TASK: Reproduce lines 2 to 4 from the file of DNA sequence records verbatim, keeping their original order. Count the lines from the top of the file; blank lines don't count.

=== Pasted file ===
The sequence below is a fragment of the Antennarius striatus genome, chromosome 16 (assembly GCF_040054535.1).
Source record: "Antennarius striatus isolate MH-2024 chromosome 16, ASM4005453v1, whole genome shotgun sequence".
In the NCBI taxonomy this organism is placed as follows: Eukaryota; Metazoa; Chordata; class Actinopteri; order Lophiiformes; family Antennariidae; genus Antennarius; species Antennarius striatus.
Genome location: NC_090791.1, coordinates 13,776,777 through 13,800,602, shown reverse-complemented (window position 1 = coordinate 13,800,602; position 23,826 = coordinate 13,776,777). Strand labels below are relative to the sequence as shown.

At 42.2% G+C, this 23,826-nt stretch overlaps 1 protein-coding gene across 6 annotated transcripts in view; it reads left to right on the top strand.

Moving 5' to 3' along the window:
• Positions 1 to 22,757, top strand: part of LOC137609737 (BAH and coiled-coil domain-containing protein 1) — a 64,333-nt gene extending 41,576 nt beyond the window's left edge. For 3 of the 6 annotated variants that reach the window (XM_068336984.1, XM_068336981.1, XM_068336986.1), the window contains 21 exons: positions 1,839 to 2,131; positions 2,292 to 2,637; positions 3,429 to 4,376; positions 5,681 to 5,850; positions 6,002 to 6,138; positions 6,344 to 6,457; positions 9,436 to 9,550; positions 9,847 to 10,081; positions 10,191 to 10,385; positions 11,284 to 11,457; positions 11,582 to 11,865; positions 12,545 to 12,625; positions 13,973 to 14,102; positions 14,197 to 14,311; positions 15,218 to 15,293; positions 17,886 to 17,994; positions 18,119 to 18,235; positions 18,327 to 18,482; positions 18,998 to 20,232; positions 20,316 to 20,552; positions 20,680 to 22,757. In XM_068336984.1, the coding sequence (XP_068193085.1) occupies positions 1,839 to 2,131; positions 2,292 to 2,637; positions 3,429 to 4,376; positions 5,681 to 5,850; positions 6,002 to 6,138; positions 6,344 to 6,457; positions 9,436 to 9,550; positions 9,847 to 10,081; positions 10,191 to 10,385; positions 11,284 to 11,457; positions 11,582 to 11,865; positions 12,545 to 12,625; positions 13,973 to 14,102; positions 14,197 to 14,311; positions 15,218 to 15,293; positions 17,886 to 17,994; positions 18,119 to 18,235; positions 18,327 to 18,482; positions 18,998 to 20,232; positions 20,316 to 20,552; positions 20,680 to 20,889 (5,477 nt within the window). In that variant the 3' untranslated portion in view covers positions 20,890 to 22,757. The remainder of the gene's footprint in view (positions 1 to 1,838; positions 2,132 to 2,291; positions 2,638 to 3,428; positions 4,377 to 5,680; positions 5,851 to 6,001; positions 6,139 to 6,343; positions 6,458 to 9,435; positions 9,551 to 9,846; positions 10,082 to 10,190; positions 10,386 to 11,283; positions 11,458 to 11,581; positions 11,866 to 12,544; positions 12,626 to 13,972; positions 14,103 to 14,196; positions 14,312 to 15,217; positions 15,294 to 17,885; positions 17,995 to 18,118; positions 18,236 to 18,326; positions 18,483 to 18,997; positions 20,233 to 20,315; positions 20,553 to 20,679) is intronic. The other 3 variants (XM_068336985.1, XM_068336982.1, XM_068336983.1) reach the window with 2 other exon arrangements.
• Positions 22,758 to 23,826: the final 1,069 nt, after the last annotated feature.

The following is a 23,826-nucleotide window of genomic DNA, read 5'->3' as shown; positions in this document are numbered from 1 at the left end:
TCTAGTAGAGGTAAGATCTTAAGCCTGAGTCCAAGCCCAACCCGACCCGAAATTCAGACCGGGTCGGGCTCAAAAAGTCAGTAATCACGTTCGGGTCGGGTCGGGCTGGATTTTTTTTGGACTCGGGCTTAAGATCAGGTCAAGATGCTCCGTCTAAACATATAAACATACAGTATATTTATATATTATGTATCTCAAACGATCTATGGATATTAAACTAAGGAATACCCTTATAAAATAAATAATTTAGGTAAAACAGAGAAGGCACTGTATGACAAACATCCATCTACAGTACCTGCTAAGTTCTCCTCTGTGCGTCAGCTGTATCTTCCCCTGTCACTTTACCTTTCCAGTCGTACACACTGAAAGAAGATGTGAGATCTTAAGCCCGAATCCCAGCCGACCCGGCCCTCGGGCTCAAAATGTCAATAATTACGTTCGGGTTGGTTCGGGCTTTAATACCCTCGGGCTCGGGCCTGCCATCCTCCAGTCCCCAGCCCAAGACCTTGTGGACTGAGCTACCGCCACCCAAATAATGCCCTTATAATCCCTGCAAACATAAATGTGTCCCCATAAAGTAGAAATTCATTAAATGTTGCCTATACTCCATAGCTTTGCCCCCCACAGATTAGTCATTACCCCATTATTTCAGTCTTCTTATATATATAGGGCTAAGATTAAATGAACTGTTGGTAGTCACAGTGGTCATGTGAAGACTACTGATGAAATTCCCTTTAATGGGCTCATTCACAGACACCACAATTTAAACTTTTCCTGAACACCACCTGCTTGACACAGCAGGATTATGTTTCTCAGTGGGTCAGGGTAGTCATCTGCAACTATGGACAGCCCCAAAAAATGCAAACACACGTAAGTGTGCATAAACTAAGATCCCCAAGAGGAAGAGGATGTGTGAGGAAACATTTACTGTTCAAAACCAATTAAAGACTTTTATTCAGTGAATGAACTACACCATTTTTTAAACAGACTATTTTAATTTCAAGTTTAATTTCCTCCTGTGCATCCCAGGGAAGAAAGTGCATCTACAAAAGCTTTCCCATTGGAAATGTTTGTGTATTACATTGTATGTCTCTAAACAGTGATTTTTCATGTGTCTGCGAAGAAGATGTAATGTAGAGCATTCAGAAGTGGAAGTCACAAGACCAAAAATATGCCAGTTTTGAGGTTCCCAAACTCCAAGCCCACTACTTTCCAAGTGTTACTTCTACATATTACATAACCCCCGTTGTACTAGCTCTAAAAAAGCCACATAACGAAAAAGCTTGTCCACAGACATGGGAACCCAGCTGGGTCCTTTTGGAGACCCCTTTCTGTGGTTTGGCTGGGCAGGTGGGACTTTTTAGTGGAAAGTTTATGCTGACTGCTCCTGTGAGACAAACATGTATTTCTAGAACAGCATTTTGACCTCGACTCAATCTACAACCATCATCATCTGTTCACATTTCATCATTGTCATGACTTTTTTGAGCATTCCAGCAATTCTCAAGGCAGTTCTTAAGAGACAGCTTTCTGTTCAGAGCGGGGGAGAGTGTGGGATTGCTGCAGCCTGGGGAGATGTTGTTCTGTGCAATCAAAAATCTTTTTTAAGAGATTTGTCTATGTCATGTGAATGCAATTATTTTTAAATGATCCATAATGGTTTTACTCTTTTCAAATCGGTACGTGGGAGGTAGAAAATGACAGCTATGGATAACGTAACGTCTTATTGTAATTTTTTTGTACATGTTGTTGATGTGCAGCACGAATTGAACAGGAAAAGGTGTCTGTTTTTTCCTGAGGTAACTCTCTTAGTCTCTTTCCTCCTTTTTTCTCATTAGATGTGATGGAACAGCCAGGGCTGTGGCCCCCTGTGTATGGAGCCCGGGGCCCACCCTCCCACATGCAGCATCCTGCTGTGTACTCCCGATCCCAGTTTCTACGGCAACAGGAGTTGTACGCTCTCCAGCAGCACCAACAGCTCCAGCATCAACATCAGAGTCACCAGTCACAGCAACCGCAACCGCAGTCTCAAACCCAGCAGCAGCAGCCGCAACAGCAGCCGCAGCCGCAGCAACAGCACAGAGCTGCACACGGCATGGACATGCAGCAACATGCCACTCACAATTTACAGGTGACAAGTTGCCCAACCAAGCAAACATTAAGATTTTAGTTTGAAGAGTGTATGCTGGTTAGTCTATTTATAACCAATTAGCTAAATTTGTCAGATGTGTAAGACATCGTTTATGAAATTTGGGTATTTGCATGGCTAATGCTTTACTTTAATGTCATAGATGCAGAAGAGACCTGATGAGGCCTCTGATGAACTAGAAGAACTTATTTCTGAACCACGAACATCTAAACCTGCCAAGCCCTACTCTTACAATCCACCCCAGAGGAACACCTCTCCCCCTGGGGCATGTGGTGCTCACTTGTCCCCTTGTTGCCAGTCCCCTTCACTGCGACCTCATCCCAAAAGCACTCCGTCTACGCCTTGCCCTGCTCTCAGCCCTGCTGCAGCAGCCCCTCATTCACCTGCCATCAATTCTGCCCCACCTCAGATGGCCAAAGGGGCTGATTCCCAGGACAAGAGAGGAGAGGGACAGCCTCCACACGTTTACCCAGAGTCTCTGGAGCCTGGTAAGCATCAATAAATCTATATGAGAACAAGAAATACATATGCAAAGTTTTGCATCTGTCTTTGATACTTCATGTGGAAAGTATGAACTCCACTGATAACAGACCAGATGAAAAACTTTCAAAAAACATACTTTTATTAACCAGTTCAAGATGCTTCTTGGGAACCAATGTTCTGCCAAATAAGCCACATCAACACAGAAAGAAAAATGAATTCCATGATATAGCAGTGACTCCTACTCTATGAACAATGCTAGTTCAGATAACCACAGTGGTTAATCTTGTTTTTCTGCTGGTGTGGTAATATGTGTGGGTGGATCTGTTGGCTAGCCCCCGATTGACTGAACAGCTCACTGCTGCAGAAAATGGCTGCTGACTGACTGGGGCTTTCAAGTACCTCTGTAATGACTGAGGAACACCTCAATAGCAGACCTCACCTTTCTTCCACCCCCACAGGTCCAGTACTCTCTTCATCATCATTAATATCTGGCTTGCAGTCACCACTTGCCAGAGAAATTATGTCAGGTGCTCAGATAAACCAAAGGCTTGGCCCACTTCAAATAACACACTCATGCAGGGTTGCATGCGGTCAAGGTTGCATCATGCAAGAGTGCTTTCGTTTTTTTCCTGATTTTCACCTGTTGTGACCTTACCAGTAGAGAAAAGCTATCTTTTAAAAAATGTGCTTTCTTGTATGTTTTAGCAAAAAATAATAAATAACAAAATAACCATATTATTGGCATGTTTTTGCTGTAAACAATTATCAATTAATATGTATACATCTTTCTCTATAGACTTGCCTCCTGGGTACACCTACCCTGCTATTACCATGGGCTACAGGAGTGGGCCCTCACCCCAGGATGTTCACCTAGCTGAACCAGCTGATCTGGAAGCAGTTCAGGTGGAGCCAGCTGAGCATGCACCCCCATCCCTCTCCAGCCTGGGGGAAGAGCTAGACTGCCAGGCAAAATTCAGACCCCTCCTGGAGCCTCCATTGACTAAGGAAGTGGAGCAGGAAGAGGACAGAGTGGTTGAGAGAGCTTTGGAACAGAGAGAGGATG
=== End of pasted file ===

Source record: "Antennarius striatus isolate MH-2024 chromosome 16, ASM4005453v1, whole genome shotgun sequence".
In the NCBI taxonomy this organism is placed as follows: Eukaryota; Metazoa; Chordata; class Actinopteri; order Lophiiformes; family Antennariidae; genus Antennarius; species Antennarius striatus.
Genome location: NC_090791.1, coordinates 13,776,777 through 13,800,602, shown reverse-complemented (window position 1 = coordinate 13,800,602; position 23,826 = coordinate 13,776,777). Strand labels below are relative to the sequence as shown.